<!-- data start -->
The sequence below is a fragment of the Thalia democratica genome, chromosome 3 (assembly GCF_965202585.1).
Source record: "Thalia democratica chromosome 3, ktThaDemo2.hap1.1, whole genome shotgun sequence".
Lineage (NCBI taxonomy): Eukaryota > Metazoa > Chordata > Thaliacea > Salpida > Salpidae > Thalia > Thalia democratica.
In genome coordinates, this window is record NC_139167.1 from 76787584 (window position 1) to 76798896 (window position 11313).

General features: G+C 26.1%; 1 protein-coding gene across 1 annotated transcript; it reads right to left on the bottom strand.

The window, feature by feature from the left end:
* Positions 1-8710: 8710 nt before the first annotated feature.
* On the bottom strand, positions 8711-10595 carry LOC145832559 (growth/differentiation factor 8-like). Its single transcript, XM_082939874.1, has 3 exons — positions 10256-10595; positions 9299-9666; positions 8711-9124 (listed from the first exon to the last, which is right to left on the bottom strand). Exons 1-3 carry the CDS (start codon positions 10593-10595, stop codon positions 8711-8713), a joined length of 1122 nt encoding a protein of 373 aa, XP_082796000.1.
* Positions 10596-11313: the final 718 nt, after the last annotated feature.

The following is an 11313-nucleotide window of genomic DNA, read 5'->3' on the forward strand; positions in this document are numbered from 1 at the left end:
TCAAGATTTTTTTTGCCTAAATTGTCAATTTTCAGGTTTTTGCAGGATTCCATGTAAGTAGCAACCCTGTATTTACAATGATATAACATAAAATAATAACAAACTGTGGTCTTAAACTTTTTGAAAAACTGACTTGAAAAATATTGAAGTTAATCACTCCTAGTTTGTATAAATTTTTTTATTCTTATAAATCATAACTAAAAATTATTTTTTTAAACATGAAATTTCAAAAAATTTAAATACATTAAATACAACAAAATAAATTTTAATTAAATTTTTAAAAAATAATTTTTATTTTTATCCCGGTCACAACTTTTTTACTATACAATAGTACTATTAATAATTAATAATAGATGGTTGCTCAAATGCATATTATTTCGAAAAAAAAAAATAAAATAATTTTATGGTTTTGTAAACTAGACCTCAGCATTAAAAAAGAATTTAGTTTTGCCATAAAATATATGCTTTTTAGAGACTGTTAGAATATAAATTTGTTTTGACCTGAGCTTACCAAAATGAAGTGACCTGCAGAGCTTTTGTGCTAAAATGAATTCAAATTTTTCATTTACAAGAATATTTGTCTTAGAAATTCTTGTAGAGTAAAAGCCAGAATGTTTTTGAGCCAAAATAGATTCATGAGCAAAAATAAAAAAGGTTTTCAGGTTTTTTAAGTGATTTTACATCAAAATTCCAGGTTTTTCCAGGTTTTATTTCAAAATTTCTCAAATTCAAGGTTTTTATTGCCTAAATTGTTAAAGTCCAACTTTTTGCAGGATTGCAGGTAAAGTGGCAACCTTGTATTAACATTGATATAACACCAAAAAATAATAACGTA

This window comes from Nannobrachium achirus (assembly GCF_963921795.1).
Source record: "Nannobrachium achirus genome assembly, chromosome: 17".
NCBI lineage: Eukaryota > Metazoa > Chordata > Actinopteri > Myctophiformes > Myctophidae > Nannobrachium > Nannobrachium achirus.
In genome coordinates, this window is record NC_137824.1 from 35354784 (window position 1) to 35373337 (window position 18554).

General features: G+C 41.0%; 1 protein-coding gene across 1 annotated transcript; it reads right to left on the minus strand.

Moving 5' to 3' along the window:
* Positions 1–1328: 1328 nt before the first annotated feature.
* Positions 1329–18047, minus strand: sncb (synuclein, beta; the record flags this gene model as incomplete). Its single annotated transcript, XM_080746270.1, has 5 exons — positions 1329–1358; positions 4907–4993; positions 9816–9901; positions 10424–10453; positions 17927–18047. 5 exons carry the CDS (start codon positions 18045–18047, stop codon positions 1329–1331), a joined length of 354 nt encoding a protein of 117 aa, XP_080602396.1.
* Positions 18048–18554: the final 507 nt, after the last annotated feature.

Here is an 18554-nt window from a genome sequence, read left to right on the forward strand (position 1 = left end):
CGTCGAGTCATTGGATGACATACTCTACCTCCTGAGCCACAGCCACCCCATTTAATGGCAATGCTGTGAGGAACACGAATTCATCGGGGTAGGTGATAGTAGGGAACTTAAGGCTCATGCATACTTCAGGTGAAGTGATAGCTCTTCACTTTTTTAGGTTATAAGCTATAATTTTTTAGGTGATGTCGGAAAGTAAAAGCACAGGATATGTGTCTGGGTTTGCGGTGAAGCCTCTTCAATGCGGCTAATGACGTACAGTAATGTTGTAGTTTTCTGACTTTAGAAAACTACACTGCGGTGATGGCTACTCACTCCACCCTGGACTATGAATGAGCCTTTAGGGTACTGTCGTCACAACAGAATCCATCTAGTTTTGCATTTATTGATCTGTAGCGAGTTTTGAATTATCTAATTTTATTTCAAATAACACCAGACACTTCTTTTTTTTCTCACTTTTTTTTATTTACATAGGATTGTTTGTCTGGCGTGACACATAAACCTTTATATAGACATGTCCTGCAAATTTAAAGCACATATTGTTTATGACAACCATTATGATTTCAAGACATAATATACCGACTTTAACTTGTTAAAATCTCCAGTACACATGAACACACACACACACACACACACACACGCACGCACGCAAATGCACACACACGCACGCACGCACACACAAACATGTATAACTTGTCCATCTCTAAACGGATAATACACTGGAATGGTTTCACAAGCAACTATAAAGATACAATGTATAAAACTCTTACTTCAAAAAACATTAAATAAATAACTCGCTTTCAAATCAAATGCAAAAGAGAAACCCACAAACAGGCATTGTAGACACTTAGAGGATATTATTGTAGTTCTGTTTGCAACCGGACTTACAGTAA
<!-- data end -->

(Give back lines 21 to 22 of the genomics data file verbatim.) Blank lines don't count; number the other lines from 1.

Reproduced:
Here is an 18554-nt window from a genome sequence, read left to right on the forward strand (position 1 = left end):
CGTCGAGTCATTGGATGACATACTCTACCTCCTGAGCCACAGCCACCCCATTTAATGGCAATGCTGTGAGGAACACGAATTCATCGGGGTAGGTGATAGTAGGGAACTTAAGGCTCATGCATACTTCAGGTGAAGTGATAGCTCTTCACTTTTTTAGGTTATAAGCTATAATTTTTTAGGTGATGTCGGAAAGTAAAAGCACAGGATATGTGTCTGGGTTTGCGGTGAAGCCTCTTCAATGCGGCTAATGACGTACAGTAATGTTGTAGTTTTCTGACTTTAGAAAACTACACTGCGGTGATGGCTACTCACTCCACCCTGGACTATGAATGAGCCTTTAGGGTACTGTCGTCACAACAGAATCCATCTAGTTTTGCATTTATTGATCTGTAGCGAGTTTTGAATTATCTAATTTTATTTCAAATAACACCAGACACTTCTTTTTTTTCTCACTTTTTTTTATTTACATAGGATTGTTTGTCTGGCGTGACACATAAACCTTTATATAGACATGTCCTGCAAATTTAAAGCACATATTGTTTATGACAACCATTATGATTTCAAGACATAATATACCGACTTTAACTTGTTAAAATCTCCAGTACACATGAACACACACACACACACACACACACACGCACGCACGCAAATGCACACACACGCACGCACGCACACACAAACATGTATAACTTGTCCATCTCTAAACGGATAATACACTGGAATGGTTTCACAAGCAACTATAAAGATACAATGTATAAAACTCTTACTTCAAAAAACATTAAATAAATAACTCGCTTTCAAATCAAATGCAAAAGAGAAACCCACAAACAGGCATTGTAGACACTTAGAGGATATTATTGTAGTTCTGTTTGCAACCGGACTTACAGTAA